The system of magic and the Grisha, as a whole, were great to read. They are half magicians/half scientists and over the years have learned how to harness and amplify their gifts. More than their gifts, it was interesting to see how they are set apart from the rest of Ravka society. They are the elite, the learned, and the well fed. Ah, but to be separated from your family perhaps never to see them again for most Grisha, as most were tested and taken away to school at a very young age, is horribly depressing. The entire book evokes a fantastic alternate vision of a fairy tale Russia with robed magic users, sleighs, and ornate palaces full of dark wood and domes. I loved it.

Sure Alina is the nothing special girl who turns out to be the one person who can save the world. Her nickname is ‘Sticks’ and she lives up to the name. Mal has been her only friend and companion, so it was unsurprising that as they grew up Alina found that she had feelings for him. However it is a shame that he appears not to reciprocate them. Alina is a likable character and an effective narrator. I feel for her. I want to know more about her. I want to go with her on her journey. Maybe it is because I saw more in Alina. I saw an inner strength and intelligence in her, qualities necessary when you may not be the strongest of the bunch. It may not have all truly shone through all of the passiveness of her character until the final quarter of the book, but sometimes you grow stronger through the events life hurls at you. You either face them and conquer or you give in.

Alina has her faults. She is incredibly self-conscious and insecure. She is acutely aware that she is skin and bones and that her station as a non Grisha (at first) has always set her apart. The Grisha, through Alina’s eyes, are the beautiful, the elegant, and the mysterious. They are well fed, wear amazing clothes, and are seen laughing and smiling so much more than others. They are the opposite of an orphan’s life in the first army. So while Alina almost harps about the beauty of everything and everyone once she becomes part of the Grisha and starts her training, I can kind of understand it. She is so insecure that everything is the exact opposite of her life up to that point. Methinks I would feel the same if I were suddenly transported to Asgard.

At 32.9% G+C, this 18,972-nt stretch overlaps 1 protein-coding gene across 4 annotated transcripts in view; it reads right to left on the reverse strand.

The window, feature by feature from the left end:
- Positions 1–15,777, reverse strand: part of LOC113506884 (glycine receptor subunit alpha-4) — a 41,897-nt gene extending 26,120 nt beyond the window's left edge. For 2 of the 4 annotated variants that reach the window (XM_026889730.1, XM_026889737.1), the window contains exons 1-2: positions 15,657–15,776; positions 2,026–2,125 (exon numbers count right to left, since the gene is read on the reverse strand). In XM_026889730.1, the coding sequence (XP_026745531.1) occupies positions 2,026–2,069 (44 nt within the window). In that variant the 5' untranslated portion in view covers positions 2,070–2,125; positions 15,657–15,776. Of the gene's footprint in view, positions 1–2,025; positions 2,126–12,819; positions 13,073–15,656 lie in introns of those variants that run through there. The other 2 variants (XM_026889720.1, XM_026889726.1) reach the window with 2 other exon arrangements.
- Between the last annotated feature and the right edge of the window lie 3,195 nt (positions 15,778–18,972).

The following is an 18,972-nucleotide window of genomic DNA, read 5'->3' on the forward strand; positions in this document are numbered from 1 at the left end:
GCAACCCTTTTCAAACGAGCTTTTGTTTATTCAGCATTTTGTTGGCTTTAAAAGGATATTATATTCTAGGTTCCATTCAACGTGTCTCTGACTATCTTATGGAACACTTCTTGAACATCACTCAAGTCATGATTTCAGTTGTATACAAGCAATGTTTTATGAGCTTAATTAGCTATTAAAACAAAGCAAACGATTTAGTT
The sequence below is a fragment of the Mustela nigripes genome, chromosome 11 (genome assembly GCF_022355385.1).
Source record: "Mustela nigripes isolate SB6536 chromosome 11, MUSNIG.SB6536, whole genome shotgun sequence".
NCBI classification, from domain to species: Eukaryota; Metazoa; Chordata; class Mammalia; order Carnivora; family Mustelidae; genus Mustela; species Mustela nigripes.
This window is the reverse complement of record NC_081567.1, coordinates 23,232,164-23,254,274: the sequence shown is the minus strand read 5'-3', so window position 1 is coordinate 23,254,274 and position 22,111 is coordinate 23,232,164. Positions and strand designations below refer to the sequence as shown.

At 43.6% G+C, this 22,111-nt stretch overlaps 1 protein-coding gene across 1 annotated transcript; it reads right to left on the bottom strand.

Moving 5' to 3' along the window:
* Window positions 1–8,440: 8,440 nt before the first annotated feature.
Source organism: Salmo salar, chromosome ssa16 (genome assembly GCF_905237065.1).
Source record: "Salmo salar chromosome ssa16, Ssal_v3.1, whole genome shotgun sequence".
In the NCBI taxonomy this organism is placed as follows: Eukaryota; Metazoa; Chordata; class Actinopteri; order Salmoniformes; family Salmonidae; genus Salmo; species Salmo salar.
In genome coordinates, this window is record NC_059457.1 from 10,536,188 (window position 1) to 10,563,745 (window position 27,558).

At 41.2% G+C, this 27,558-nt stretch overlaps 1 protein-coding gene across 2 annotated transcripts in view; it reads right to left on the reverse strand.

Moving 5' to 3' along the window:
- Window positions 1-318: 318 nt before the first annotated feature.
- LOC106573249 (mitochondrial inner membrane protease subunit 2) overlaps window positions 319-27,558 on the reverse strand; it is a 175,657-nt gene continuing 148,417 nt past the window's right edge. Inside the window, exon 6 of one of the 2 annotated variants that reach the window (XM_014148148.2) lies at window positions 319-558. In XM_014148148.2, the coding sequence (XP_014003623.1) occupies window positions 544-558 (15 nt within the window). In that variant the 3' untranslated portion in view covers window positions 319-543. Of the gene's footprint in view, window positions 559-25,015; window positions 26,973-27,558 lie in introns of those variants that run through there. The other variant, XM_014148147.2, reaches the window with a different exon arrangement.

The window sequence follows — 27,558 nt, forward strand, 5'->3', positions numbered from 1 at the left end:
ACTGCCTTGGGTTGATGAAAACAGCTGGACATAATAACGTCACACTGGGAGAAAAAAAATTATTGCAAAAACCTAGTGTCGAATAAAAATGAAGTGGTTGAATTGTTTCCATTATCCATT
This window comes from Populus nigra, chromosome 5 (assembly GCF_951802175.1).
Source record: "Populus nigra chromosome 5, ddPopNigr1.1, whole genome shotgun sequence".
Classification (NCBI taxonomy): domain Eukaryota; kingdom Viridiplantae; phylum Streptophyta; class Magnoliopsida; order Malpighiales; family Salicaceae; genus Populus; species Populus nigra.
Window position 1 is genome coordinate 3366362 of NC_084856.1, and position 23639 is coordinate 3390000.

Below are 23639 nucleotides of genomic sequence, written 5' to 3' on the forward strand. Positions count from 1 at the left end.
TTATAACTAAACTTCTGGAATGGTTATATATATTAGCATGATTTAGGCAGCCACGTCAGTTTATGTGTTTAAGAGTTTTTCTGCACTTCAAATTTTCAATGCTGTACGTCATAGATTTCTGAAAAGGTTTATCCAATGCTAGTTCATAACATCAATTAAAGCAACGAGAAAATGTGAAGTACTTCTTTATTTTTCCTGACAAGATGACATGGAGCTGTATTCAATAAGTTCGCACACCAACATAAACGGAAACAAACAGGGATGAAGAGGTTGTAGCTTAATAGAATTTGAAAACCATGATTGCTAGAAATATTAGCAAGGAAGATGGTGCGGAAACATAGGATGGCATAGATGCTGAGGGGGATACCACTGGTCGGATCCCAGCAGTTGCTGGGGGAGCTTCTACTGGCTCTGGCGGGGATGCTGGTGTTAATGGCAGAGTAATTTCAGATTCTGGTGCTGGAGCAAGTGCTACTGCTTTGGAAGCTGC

Speaking of characters, I cannot help but like the Darkling. He’s the enigmatic magical, dark, and handsome. A bit emo, a bit ruthless, completely morally ambiguous…I can see why Alina would be attracted to him. I feel the same about Loki (Apparently I am having a Thor moment here). So the love triangle that wasn’t a triangle just showed that Alina could be attracted to and drawn to different men. I was just disappointed with what was done with the character as it was predictable and I wanted more shades of grey and ambiguity.

Things I didn’t like so much:
As I said I was not a fan of what was done with the Darkling in the end, but perhaps we will see more character development in the second book.

I am not sure what made me not love this book completely. Perhaps it was the formulaic plot and characters (but let’s face it every romance film or Bond film is formulaic and on occasion I like both), or that Alina wasn’t as strong as I wanted her to be in the beginning. Pacing was up and down and yet I read the book in mostly one sitting as I was obviously drawn. But I must say that something was missing. I was entertained, but I didn’t fully connect the way I have with other books. I would say that this is a popcorn trilogy.

Buy or Borrow: Buy. While Shadow and Bone may not be groundbreaking by any means, I was entertained and I am excited to carry on with the series. Bring on book 2!

Part of:Part of a series
Book One: Shadow and Bone
Book Two: Siege and Storm
Book Three: Ruin and Rising

Also Recommended: For more young adult fantasy I would recommend the Graceling Relam books by Kristin Cashore, The Song of the Lioness by Tamora Pierce, and the Damar series by Robin McKinley (begins with the Hero and the Crown).

3.5 out of 4 happy bibliosnark bookmarks